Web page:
The American Forests

An Atlantic classic:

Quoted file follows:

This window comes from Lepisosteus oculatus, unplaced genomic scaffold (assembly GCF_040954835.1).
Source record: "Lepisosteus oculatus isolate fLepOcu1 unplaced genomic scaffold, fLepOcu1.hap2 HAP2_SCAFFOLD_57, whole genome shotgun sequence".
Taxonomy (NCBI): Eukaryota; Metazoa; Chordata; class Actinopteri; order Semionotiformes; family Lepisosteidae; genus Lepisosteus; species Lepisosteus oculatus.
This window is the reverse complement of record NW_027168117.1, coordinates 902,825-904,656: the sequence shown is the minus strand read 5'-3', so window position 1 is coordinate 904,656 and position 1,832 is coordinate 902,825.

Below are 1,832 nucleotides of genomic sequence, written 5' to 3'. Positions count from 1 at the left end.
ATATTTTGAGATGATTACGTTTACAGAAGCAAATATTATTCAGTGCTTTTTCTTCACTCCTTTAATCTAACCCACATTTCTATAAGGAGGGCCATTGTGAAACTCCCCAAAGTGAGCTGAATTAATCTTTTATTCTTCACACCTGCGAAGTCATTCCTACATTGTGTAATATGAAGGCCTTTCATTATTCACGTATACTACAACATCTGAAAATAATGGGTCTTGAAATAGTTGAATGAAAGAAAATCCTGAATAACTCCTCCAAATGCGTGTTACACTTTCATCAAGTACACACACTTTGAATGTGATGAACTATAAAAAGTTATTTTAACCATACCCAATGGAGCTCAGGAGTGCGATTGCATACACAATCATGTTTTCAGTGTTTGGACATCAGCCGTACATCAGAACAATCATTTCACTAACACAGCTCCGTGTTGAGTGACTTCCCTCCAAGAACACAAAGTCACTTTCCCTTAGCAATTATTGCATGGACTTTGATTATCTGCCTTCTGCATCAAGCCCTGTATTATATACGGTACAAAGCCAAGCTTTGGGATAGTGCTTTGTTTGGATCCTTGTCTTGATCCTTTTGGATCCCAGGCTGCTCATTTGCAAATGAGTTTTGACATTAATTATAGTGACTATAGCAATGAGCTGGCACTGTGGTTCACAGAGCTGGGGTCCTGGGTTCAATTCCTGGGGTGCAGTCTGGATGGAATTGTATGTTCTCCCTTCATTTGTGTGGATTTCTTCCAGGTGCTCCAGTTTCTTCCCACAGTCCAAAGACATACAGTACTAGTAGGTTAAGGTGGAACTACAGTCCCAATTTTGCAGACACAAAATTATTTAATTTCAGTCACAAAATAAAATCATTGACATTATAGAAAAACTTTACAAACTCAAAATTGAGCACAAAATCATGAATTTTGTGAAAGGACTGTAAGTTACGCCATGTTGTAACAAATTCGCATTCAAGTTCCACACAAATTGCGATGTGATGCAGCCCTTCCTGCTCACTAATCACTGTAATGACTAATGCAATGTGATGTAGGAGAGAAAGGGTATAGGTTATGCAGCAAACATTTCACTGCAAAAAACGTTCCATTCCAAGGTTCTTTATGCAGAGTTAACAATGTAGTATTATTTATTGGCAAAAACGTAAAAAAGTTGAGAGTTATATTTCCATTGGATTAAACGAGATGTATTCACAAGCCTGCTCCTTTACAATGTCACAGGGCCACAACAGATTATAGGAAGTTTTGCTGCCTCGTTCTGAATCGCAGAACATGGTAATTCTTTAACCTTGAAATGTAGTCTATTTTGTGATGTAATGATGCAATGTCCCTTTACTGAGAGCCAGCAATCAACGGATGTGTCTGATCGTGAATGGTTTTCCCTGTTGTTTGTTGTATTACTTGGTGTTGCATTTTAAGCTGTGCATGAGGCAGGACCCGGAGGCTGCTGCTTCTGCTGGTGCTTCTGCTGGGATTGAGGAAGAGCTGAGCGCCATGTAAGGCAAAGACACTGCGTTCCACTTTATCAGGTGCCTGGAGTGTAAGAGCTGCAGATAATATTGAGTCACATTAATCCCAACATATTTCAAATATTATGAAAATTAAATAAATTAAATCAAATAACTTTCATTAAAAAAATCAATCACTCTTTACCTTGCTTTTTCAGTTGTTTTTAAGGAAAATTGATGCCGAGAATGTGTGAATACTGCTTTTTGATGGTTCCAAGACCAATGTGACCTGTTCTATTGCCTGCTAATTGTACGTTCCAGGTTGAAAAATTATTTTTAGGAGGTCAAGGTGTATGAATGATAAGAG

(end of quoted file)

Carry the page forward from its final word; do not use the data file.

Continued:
The forests of America, however slighted by man, must have been a great delight to God; for they were the best he ever planted. The whole continent was a garden, and from the beginning it seemed to be favored above all the other wild parks and gardens of the globe. To prepare the ground, it was rolled and sifted in seas with infinite loving deliberation and forethought, lifted into the light, submerged and warmed over and over again, pressed and crumpled into folds and ridges, mountains and hills, subsoiled with heaving volcanic fires, ploughed and ground and sculptured into scenery and soil with glaciers and rivers,every feature growing and changing from beauty to beauty, higher and higher. And in the fullness of time it was planted in groves, and belts, and broad, exuberant, mantling forests, with the largest, most varied, most fruitful, and most beautiful trees in the world. Bright seas made its border with wave embroidery and icebergs; gray deserts were outspread in the middle of it, mossy tundras on the north, savannas on the south, and blooming prairies and plains; while lakes and rivers shone through all the vast forests and openings, and happy birds and beasts gave delightful animation. Everywhere, everywhere over all the blessed continent, there were beauty, and melody, and kindly, wholesome, foodful abundance.